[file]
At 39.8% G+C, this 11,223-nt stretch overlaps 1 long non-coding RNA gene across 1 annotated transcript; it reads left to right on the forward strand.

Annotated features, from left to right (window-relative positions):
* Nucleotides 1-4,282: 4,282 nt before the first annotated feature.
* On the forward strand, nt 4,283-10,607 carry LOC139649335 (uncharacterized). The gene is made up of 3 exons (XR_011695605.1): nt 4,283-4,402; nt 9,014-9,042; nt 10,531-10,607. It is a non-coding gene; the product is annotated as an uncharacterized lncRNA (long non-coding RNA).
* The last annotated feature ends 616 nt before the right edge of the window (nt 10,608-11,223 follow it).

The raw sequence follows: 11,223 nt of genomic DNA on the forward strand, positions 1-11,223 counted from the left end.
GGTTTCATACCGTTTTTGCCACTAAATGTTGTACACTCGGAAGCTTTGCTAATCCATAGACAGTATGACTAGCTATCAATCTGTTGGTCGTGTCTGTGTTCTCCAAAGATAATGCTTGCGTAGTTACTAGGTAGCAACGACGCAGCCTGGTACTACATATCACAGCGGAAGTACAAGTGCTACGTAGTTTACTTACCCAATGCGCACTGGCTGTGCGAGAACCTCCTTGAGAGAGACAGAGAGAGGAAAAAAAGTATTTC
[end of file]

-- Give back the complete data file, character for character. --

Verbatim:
At 39.8% G+C, this 11,223-nt stretch overlaps 1 long non-coding RNA gene across 1 annotated transcript; it reads left to right on the forward strand.

Annotated features, from left to right (window-relative positions):
* Nucleotides 1-4,282: 4,282 nt before the first annotated feature.
* On the forward strand, nt 4,283-10,607 carry LOC139649335 (uncharacterized). The gene is made up of 3 exons (XR_011695605.1): nt 4,283-4,402; nt 9,014-9,042; nt 10,531-10,607. It is a non-coding gene; the product is annotated as an uncharacterized lncRNA (long non-coding RNA).
* The last annotated feature ends 616 nt before the right edge of the window (nt 10,608-11,223 follow it).

The raw sequence follows: 11,223 nt of genomic DNA on the forward strand, positions 1-11,223 counted from the left end.
GGTTTCATACCGTTTTTGCCACTAAATGTTGTACACTCGGAAGCTTTGCTAATCCATAGACAGTATGACTAGCTATCAATCTGTTGGTCGTGTCTGTGTTCTCCAAAGATAATGCTTGCGTAGTTACTAGGTAGCAACGACGCAGCCTGGTACTACATATCACAGCGGAAGTACAAGTGCTACGTAGTTTACTTACCCAATGCGCACTGGCTGTGCGAGAACCTCCTTGAGAGAGACAGAGAGAGGAAAAAAAGTATTTC